Remember MoveItemUp is one of the JavaScript functions you already wrote. This code will stack this JavaScript command before rendering the button used for ordering up. You'll use the same technique for the down button. Note that I used ClientId to represent the ID of the control after rendering. In the case that this control would exist inside another composite control, this property would takes parent naming into consideration.

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At this point, I want to remind you to download the finished controls as specified in the "Where to Download" sidebar, so you can see all this code properly put together into the finished product.

As the control stands now, you can use it on a Web Form successfully. You can add items to it the same way you would to a standard ListBox control. In fact, this is a complete drop-in replacement or the ASP.NET ListBox control. When you use the reorder buttons, you'll see the items in the list change order accordingly. OK, let's recall "the problem" now. If you drop a button on a Web form (no code needed for it) and you execute a postback, what do you think will happen? Well, exactly what I described earlier; any reorder changes you made with the reorder buttons will revert to whatever the control looked like before the last postback. So let's fix this.

First I'll add a little more JavaScript to the mix. Listing 5 shows this JavaScript but I'll skip the other steps and tell you that it gets added in the OnInit method override, and built using the StringBuilder/StringWriter technique. Notice the name of the JavaScript method is BuildItemList. This function builds a string representation of the entire contents of the list box and places the string into the value property of an HTML element passed into the function. Think of this as a poor man's serialization of the list contents. The output style of the serialization can vary depending on your own design, but I used something from my past as specified in the "Delimiter Origins" sidebar. The call to this JavaScript function needs to get tacked on to the other code wired to the buttons.

   string s_MoveUp = "MoveItemUp(document.all." +       this.ClientID + "); ";   string s_BuildItemList =       "BuildItemList(document.all." + this.ClientID +       ",document.all.__" + this.ClientID + "); ";   output.AddAttribute(HtmlTextWriterAttribute.Onclick,       MoveUp + " " + BuildItemList);

Look at the two arguments you're sending into the BuildItemList function. The first corresponds to the ID of the rendered control (the element using this argument, I'll tell you why. Think back to the classic ASP days when you used the Request.Form property to access page fields. The only part of a element) and in this case, move them over. As you can see, I've provided functions for adding items to a list, removing items from a list, as well as adding all and removing all from a list. I've separated the functionality instead of having single "move" methods so that I can make the removal of items from a list optional based on property settings. I think this gives the final control a bit more robustness but I won't walk through the code in this article. Also note I have added a BuildItemList method as in the previous control.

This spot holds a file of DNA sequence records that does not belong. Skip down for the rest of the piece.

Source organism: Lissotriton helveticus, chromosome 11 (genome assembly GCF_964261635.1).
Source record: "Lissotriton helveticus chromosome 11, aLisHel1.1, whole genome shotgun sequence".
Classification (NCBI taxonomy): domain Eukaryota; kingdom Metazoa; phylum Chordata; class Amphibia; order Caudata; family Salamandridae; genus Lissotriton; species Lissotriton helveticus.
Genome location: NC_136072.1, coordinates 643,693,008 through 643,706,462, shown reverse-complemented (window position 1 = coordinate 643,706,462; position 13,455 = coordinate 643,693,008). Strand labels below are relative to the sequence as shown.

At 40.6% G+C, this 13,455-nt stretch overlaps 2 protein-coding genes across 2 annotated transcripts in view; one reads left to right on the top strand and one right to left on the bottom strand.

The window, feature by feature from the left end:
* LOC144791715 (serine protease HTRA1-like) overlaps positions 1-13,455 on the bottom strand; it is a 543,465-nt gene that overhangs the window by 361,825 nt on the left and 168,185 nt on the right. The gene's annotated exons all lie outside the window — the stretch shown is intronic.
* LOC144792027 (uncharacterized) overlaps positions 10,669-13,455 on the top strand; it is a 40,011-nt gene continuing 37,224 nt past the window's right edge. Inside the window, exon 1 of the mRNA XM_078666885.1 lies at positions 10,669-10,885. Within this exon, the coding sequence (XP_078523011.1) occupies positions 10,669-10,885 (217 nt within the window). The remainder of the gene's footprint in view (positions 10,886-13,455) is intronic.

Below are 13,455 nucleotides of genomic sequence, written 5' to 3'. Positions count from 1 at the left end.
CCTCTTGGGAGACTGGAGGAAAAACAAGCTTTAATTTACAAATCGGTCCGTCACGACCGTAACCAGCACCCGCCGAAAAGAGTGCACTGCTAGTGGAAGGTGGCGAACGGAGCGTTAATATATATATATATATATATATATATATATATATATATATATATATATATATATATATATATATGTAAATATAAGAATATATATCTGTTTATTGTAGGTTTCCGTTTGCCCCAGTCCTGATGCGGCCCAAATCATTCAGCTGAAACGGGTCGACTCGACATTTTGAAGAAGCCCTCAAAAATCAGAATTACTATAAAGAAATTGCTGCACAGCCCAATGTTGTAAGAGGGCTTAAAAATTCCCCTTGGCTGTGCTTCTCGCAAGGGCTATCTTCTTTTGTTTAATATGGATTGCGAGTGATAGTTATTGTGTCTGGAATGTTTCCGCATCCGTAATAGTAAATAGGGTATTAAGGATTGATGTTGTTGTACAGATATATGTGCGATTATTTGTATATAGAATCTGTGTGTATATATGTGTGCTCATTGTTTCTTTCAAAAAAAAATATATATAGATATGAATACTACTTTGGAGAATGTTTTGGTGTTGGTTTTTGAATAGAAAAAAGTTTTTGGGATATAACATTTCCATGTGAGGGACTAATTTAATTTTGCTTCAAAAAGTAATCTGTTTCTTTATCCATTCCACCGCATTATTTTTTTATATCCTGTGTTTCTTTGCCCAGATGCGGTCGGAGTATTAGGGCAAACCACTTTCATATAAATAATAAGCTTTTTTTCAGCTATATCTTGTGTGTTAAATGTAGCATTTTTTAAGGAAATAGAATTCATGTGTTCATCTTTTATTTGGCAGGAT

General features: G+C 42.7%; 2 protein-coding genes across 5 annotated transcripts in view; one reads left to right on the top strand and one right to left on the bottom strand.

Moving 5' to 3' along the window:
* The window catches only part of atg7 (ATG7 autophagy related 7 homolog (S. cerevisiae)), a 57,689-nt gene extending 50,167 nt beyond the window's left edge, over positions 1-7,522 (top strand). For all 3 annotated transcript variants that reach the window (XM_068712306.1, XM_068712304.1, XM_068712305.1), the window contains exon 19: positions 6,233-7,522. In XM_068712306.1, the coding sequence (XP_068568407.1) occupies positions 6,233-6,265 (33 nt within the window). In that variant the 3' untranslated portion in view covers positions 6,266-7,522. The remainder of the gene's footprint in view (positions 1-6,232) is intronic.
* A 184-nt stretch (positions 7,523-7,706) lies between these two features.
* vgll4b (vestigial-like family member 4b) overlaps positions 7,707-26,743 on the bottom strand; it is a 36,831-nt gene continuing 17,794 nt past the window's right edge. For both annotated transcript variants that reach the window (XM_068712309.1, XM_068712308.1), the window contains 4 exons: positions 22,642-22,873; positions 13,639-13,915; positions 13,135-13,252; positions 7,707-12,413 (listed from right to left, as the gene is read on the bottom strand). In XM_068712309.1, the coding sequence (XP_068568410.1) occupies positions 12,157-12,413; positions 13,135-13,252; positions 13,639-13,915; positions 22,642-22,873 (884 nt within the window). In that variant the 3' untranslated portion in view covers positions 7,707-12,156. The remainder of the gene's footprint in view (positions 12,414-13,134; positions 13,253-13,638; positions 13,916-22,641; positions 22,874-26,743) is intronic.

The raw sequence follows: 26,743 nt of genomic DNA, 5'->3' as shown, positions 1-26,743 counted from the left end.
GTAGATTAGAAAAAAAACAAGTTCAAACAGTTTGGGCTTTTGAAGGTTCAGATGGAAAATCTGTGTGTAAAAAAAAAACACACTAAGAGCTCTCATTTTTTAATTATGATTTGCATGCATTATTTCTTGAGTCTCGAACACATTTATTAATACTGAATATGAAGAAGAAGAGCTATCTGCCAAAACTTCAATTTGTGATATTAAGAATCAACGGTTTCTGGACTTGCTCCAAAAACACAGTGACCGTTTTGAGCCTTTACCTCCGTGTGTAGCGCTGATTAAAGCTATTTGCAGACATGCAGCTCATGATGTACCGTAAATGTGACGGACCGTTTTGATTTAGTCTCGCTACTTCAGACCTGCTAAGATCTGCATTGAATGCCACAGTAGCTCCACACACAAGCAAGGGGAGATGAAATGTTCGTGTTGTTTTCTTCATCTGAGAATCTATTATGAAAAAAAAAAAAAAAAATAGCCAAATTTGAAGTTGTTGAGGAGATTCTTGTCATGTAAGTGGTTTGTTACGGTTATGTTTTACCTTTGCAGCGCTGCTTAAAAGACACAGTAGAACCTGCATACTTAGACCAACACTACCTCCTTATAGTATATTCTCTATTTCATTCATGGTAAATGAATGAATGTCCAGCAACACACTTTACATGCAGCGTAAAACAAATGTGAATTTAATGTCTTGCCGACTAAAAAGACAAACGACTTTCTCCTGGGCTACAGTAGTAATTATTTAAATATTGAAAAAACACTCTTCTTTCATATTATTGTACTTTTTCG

Now you need to wire this client code into the buttons of the composite control. You'll do this at the end of the CreateChildControls method where you initialized the child controls and built the Controls collection. I'll show you the code for one of the buttons but the others work the same way (don't forget to download the code).

   string s_AddToLeft =       "AddSelectedItemToList(document.all." +       this.lstItemsOnRight.ClientID + ", document.all."       + this.lstItemsOnLeft.ClientID + ", " +       (this.AllowDuplicatesOnLeft ? "true" : "false") +       "); ";   string s_RemoveFromRight =       "RemoveSelectedItemFromList(document.all." +       this.lstItemsOnRight.ClientID + "); ";   string s_BuildItemList =       "BuildItemList(document.all." +       this.lstItemsOnRight.ClientID + ",    document.all.__" + lstItemsOnRight.ClientID + "); " +       "BuildItemList(document.all." +       this.lstItemsOnLeft.ClientID + ", document.all.__"      + lstItemsOnLeft.ClientID + "); ";   this.btnAdd.Attributes.Add("onclick", s_AddToLeft       + " " + s_RemoveFromRight + " " + s_BuildItemList       + " return false");

Note that I'm doing the same thing I did in the previous control. I'm building the JavaScript function calls into a string and attaching them to a button. The main difference is that since this is a composite control containing other controls, you can use the Attributes.Add method of adding code to the onclick event as opposed to putting it in the stack as in a rendered control. Notice too that I placed more than one function in the onclick attribute. Also note that the end of the function calls return false in order to cancel whatever postback the button would execute.

Finally, the code will make the initial call to the client function BuildItemList in an override to the Render method. This looks just like the one I walked you through in the EnhancedListBox control so I won't repeat it here. In this control I registered two hidden text fields, one for each ListBox.